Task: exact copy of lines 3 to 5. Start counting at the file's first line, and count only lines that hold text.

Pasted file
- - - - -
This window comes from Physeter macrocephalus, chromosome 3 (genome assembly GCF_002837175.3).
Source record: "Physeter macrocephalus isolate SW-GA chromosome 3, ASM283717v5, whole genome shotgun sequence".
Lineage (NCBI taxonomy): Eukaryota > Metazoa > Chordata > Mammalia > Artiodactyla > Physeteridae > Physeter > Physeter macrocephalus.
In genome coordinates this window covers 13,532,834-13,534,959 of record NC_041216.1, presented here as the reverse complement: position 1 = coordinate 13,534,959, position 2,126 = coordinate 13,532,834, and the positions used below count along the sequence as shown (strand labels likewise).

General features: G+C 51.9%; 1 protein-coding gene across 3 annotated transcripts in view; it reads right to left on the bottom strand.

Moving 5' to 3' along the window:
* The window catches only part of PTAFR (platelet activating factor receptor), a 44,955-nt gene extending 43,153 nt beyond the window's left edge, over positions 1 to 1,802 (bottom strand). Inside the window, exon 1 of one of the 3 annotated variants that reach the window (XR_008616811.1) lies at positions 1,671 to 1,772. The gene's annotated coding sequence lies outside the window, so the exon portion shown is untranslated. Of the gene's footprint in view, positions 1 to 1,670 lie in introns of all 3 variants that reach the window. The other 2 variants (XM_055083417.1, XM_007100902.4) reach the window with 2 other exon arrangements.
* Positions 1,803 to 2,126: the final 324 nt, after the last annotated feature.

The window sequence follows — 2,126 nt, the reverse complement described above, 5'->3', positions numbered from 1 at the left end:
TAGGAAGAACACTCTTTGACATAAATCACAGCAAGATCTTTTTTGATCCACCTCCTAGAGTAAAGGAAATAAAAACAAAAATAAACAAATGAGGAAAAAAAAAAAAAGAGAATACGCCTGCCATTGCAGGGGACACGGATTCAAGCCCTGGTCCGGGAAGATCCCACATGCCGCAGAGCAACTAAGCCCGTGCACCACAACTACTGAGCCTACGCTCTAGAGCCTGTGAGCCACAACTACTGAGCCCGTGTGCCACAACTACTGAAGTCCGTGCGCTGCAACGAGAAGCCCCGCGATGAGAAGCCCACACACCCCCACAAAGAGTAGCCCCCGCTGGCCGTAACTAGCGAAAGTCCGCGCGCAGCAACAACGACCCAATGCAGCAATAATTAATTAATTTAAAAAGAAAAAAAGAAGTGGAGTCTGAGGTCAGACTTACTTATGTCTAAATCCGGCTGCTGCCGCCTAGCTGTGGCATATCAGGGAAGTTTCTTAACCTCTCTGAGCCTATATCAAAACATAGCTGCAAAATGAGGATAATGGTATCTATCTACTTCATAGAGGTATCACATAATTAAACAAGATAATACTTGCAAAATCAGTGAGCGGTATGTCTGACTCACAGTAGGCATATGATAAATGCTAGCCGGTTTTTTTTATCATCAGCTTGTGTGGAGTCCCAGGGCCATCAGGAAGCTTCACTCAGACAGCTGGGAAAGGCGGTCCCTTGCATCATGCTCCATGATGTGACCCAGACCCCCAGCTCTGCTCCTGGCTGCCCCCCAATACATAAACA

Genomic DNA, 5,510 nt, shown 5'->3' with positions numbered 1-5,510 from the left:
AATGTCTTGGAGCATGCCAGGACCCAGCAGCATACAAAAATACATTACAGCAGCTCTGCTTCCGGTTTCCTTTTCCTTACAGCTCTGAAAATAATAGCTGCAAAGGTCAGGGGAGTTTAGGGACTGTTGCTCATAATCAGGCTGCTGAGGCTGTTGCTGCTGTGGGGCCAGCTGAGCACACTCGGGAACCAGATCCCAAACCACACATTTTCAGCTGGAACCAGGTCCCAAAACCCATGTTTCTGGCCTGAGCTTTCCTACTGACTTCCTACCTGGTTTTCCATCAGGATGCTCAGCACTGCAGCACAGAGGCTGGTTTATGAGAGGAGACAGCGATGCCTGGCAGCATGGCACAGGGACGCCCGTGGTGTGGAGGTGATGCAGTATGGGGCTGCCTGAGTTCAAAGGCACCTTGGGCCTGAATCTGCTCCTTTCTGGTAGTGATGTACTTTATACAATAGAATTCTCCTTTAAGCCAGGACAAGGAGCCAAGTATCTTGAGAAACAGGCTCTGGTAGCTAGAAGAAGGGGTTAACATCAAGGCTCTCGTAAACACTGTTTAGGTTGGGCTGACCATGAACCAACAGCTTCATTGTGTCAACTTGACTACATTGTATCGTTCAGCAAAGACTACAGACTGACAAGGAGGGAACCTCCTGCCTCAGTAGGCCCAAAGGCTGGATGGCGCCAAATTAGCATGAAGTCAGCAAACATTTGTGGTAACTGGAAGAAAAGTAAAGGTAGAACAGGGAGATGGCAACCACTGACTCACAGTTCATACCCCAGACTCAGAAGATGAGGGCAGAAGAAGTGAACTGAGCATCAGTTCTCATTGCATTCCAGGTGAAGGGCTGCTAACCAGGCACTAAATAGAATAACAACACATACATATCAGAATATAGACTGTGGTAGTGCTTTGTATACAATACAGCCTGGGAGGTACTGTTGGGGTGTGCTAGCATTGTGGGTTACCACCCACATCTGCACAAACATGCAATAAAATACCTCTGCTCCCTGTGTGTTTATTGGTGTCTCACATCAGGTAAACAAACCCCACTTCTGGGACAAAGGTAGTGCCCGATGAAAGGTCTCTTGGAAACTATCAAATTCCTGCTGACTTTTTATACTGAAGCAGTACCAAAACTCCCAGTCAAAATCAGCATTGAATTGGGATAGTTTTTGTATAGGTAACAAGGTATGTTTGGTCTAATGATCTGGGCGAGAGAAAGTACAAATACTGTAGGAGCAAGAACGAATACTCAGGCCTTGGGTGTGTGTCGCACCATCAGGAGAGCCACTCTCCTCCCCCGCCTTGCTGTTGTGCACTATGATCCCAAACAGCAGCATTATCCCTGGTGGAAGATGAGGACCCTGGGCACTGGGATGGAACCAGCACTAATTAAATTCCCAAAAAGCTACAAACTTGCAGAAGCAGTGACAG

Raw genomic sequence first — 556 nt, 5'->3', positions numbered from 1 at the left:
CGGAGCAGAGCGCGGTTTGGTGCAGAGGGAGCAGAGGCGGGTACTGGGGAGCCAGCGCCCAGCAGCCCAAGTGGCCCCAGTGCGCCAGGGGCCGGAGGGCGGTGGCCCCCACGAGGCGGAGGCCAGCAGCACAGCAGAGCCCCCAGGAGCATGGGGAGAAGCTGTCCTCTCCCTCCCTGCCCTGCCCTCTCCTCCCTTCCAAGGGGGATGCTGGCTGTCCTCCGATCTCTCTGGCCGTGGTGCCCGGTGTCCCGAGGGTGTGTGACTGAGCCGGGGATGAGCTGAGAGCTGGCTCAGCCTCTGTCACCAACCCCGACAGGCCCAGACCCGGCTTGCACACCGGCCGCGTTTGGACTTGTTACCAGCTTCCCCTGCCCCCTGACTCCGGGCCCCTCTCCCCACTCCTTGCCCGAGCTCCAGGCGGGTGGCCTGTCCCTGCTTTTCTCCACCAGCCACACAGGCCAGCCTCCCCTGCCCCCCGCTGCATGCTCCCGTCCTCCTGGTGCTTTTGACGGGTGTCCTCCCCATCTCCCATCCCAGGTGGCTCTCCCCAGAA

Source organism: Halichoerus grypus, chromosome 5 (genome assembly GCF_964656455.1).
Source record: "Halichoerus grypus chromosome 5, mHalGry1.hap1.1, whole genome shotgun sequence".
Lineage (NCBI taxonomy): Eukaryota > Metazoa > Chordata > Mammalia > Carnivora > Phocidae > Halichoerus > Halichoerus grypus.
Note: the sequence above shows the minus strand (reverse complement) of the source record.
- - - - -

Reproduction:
Lineage (NCBI taxonomy): Eukaryota > Metazoa > Chordata > Mammalia > Artiodactyla > Physeteridae > Physeter > Physeter macrocephalus.
In genome coordinates this window covers 13,532,834-13,534,959 of record NC_041216.1, presented here as the reverse complement: position 1 = coordinate 13,534,959, position 2,126 = coordinate 13,532,834, and the positions used below count along the sequence as shown (strand labels likewise).

General features: G+C 51.9%; 1 protein-coding gene across 3 annotated transcripts in view; it reads right to left on the bottom strand.